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DeepMirror for mouse brain image annotation

Automatic image annotation tools for biomedical have emerged as a game-changer, simplifying the laborious task of analysing and annotating extensive datasets. In this case study, we examine how we built an automatic mouse brain image annotation tool for uniQure that speeds up image annotation by 45x.

uniQure is a biopharmaceutical company that specializes in the development of transformative gene therapies for patients with genetic diseases, including both rare and more prevalent disorders. uniQure specialises in liver-directed and central nervous system disorders, making use of their best-in-class adeno-associated virus (AAV) delivery system.

What is AAV gene therapy?

AAV gene therapy utilizes a modified version of the adeno-associated virus as a delivery vehicle to introduce therapeutic genes into cells. AAV is a small, non-pathogenic virus that naturally infects humans but does not cause disease. The AAV viral particles are modified to remove the viral genes responsible for replication and pathogenicity, loaded with the therapeutic genes of interest and typically administered through injection. AAV viral particles enter the target cells, release the therapeutic genes, and integrate into the cell's genome (or exist as episomes, small, circular DNA molecules within the nucleus). These therapeutic genes are designed to compensate for genetic abnormalities, promote therapeutic effects, or modulate cellular functions to treat various diseases.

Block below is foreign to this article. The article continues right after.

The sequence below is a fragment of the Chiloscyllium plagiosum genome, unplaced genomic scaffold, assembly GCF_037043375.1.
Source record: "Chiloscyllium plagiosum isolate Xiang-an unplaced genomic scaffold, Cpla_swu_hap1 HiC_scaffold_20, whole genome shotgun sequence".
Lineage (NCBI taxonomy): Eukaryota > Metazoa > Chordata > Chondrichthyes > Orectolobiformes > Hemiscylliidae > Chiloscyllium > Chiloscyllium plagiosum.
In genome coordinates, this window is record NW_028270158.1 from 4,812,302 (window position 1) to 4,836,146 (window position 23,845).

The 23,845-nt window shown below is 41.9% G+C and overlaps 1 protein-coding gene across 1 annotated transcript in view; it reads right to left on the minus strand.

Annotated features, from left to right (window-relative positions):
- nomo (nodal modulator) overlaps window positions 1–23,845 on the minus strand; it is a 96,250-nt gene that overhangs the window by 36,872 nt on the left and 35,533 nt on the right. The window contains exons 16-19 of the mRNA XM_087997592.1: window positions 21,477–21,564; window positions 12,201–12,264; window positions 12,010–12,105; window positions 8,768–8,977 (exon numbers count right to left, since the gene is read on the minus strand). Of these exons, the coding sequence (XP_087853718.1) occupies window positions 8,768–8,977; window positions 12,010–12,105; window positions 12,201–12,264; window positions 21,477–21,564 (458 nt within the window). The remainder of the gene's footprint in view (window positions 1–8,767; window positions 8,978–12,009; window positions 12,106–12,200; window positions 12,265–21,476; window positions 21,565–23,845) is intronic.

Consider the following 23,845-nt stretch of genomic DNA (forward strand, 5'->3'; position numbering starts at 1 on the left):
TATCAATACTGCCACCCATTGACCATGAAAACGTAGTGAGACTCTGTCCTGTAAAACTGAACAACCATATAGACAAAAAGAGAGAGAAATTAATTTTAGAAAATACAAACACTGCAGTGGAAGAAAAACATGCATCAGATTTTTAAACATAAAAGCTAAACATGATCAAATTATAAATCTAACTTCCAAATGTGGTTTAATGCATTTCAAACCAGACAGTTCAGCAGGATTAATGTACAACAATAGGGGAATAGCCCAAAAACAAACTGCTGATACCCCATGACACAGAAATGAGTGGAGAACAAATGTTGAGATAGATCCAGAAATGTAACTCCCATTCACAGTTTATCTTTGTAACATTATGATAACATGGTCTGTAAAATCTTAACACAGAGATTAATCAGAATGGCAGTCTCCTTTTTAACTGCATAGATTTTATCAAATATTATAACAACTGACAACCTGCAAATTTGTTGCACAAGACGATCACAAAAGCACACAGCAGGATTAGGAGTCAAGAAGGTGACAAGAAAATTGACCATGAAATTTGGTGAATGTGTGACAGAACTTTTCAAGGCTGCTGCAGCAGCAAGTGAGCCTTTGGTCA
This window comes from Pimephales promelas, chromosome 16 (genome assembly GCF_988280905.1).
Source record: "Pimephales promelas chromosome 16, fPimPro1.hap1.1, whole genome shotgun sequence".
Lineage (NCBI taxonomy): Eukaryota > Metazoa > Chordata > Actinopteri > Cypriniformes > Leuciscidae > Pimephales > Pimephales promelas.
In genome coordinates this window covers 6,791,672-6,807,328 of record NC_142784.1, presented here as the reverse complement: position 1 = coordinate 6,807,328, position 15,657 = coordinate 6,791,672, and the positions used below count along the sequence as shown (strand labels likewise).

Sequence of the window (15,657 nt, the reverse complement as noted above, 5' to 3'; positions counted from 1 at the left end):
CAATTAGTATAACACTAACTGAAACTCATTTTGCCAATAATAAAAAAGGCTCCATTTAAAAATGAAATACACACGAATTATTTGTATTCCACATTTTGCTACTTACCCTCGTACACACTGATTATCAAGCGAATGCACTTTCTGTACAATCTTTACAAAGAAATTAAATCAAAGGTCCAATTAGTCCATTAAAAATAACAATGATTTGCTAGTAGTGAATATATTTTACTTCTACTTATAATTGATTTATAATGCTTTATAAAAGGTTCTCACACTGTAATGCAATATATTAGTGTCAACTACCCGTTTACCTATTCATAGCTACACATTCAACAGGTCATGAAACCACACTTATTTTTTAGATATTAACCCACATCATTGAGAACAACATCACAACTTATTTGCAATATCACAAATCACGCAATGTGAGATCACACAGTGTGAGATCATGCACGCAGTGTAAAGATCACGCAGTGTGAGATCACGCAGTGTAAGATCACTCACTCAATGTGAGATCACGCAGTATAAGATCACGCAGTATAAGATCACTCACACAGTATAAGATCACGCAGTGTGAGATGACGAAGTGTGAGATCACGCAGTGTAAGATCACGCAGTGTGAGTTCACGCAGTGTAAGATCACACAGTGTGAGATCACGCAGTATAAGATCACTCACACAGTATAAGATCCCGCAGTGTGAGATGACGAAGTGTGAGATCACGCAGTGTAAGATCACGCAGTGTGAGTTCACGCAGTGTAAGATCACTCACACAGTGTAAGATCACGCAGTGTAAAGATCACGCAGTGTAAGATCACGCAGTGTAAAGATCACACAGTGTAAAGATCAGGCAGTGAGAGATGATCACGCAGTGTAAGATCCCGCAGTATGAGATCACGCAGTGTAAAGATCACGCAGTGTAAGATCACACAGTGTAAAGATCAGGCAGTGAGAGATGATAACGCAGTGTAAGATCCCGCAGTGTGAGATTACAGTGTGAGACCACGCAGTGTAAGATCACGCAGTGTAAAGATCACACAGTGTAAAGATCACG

One of the advantages of AAV gene therapy is its relatively low immunogenicity and ability to establish long-term effects (gene expression) in target cells. However, there are still challenges to overcome, such as optimizing delivery efficiency, minimizing immune responses, and ensuring the long-term safety and efficacy of the therapy. Ongoing research and clinical trials are focused on addressing these issues to further improve the potential of AAV gene therapy as a treatment modality.

uniQure in clinical trials

uniQure is making great strides in advancing gene therapy to the clinic. Currently, the company has recently received FDA approval for HEMGENIX (etranacogene dezaparvovec), the first and only one-time gene therapy for hemophilia in the EU (HEMGENIX, uniQure). In addition, uniQure has one gene therapy candidate in Phase I/II clinical study, AMT-130, a one-time treatment gene therapy for Huntington’s disease (NCT04120493; AMT-130, uniQure); and at least 6 other disclosed pre-clinical candidates, one of which, AMT-260, received this month FDA clearance of Investigational New Drug Application (Programs pipeline, uniQure; AMT-260 INDA Clearance, GlobalNews).

Building an automatic mouse brain image annotation tool

One of the current challenges in the gene therapy field is target specificity. Gene therapies must only reach and exert an effect on the target tissue, without affecting any other tissues. To determine the specific location of gene expression and evaluate the impact of gene therapies on different organs, uniQure routinely carries out histological screenings of various organs, including mouse brain.